UNM Returns Stolen Items To Mexico
Albuquerque – The University of New Mexico's Maxwell Museum has returned stolen archaeological artifacts to the Mexican government.
Maxwell Museum curator David Phillips tells the Albuquerque Journal (http://bit.ly/olFuy5) that the collection of artifacts, including arrowheads, knives, and paper-making tools, pre-date the arrival of the Spanish in Mexico.
The collection was anonymously donated to the museum earlier this year.
Museum officials found that the artifacts were stolen from Mexico in violation of a 1970 international law restricting the removal of artifacts from their home nation.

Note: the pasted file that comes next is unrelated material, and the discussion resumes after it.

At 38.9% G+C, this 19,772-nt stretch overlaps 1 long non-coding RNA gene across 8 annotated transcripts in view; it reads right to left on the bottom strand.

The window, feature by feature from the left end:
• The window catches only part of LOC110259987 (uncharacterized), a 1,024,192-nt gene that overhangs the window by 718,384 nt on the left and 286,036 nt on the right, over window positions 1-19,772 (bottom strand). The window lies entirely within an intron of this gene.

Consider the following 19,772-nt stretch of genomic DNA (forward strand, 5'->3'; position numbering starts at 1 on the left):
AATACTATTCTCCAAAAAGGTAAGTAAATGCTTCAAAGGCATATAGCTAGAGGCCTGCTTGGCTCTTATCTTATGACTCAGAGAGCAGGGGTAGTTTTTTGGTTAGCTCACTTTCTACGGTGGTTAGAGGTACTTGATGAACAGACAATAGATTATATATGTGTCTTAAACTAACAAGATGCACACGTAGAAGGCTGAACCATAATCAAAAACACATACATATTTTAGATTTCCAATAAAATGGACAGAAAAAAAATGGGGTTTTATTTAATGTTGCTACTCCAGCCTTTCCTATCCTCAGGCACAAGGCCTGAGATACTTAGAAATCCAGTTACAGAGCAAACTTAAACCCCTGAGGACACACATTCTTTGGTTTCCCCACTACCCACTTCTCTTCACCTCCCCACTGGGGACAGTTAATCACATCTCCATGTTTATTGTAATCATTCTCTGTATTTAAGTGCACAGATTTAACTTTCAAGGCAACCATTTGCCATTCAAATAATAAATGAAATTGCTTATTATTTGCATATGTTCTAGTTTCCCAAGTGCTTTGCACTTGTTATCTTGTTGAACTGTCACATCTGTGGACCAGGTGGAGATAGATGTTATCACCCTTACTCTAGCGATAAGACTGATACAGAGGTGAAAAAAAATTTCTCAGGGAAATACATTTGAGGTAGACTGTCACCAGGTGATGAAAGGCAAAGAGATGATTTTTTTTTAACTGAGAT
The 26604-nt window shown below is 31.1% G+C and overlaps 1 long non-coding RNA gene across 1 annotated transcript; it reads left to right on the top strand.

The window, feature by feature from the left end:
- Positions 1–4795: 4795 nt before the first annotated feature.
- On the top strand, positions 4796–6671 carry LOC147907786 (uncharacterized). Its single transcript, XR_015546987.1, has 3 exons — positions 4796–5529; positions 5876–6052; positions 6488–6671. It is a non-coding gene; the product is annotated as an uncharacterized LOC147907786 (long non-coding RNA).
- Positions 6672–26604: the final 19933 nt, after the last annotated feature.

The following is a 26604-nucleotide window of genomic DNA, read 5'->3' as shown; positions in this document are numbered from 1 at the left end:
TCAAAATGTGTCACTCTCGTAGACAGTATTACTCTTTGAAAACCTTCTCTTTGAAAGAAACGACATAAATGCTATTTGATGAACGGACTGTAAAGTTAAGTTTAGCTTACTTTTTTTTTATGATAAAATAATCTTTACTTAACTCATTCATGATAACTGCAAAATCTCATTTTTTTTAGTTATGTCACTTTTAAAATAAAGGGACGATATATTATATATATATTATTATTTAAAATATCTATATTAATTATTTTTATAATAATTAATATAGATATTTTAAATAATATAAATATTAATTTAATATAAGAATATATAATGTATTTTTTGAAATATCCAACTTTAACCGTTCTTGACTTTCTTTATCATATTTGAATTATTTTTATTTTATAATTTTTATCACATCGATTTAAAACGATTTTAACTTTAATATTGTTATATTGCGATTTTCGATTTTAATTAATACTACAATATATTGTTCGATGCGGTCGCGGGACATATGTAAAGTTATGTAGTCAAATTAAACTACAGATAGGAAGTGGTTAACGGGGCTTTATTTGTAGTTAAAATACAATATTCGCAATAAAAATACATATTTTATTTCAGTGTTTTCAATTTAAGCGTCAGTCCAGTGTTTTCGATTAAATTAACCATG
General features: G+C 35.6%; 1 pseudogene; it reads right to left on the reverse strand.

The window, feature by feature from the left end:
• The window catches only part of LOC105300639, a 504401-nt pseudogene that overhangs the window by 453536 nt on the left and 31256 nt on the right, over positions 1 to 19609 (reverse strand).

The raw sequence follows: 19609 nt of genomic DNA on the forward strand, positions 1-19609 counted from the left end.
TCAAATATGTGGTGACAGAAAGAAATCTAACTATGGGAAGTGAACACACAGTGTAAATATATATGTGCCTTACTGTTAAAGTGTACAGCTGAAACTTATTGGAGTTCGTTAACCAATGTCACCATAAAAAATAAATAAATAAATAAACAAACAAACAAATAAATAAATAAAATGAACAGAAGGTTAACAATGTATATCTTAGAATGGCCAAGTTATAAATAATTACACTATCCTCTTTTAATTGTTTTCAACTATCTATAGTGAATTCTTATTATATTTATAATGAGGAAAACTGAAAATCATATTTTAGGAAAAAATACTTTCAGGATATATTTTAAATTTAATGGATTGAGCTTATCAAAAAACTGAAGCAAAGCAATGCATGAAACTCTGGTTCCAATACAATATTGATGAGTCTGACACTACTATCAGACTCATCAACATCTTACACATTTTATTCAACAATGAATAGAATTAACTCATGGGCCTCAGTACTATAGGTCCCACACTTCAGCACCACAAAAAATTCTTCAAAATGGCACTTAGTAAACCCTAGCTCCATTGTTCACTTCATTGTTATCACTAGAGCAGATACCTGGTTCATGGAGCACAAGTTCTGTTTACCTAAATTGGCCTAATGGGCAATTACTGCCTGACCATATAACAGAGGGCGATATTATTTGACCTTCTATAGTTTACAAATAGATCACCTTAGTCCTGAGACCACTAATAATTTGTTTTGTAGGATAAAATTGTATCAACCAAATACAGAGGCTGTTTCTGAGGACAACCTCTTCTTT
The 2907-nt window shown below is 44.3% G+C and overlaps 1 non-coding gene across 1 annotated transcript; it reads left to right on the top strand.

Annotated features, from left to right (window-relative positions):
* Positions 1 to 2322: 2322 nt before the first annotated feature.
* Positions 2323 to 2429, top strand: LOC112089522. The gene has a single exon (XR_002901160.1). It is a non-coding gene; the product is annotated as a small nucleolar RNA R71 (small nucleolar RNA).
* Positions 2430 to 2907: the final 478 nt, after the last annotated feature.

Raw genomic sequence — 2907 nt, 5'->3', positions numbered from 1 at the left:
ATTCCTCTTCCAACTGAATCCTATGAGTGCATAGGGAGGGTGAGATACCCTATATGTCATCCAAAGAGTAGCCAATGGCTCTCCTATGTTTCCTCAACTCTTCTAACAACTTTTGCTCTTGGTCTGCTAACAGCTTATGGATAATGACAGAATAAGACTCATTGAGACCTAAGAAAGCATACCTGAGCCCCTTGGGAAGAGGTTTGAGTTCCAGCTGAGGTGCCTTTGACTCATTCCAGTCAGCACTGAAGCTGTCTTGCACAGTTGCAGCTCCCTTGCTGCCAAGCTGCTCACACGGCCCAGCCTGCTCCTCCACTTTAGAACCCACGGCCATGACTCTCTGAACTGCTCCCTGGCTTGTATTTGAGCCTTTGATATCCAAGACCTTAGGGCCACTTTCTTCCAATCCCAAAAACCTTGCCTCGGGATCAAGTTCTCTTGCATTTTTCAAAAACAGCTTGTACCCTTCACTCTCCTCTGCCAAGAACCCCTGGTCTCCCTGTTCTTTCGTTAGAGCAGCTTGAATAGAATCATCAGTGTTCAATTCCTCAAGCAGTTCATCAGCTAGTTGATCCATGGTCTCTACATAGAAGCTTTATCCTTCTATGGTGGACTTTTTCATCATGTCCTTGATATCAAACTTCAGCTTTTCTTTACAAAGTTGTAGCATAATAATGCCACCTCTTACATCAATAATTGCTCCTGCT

Phillips says the items "represent pieces of Mexico's prehistoric past" and that they "belong to the people of that country."
The Mexican Consulate says the artifacts were likely used for daily chores in tribal communities in what is now southern and central Mexico.
The items will be taken to Mexico's National Institute of Anthropology and History in Mexico City.
Information from: Albuquerque Journal, http://www.abqjournal.com
Copyright 2011 The Associated Press.